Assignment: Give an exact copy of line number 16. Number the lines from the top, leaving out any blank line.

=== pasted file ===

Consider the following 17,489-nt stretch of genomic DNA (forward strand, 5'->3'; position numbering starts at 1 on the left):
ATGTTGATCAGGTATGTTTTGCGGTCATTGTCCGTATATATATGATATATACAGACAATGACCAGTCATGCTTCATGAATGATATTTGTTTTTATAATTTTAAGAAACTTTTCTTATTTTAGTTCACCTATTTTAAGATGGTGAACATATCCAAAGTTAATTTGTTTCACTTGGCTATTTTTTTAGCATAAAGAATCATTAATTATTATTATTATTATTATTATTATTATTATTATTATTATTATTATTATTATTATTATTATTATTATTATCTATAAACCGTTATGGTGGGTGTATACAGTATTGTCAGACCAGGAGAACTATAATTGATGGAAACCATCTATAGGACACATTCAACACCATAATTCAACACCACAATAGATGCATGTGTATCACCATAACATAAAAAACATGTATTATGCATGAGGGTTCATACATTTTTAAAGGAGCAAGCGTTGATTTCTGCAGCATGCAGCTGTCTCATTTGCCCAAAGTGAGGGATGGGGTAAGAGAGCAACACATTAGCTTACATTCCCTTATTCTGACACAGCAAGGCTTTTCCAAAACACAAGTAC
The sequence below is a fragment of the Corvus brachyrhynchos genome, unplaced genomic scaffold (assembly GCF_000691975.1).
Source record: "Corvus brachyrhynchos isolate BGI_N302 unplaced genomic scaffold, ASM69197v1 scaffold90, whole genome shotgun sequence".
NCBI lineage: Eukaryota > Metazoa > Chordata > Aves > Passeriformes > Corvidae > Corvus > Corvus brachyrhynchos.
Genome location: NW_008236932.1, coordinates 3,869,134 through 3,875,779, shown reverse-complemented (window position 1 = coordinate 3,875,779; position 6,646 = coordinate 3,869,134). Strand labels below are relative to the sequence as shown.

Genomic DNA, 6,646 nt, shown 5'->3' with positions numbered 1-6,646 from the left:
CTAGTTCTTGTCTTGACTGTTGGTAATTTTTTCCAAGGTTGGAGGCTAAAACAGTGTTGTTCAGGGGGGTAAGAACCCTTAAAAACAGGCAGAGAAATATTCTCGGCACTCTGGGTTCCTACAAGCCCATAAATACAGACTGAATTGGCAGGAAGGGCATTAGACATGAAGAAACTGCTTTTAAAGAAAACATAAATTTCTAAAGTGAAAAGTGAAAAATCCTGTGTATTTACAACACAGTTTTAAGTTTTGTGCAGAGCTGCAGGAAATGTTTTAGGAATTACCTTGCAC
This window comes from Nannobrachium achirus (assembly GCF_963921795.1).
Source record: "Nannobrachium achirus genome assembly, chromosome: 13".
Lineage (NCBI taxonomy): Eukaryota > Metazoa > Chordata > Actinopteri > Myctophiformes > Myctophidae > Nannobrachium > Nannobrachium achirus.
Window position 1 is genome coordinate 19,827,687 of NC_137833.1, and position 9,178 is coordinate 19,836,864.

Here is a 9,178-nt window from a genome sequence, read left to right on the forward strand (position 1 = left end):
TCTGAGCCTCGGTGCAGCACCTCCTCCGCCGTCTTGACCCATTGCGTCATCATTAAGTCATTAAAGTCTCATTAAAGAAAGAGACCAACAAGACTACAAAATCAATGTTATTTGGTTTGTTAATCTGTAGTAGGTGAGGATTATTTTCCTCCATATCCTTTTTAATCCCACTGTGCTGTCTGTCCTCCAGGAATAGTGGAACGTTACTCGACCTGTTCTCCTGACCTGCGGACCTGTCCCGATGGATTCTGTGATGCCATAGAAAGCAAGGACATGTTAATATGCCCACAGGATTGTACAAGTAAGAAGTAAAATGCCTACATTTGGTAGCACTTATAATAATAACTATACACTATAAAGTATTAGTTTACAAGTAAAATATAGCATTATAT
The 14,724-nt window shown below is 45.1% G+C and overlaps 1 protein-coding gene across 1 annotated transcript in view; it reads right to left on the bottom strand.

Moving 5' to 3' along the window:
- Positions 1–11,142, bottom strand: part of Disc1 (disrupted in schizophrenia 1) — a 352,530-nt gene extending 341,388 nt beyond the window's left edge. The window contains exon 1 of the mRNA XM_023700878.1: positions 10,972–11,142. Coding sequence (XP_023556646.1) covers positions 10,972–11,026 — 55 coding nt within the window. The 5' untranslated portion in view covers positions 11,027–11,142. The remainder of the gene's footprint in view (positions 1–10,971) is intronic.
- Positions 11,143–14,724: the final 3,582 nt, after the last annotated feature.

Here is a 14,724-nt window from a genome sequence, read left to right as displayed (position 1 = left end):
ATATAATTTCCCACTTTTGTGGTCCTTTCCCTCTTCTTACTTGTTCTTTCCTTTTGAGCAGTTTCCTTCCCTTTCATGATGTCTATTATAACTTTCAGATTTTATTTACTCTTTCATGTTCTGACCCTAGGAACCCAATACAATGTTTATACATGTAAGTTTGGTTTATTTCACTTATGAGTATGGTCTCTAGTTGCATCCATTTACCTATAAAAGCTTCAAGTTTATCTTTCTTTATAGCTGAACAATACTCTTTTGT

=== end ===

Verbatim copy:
Moving 5' to 3' along the window: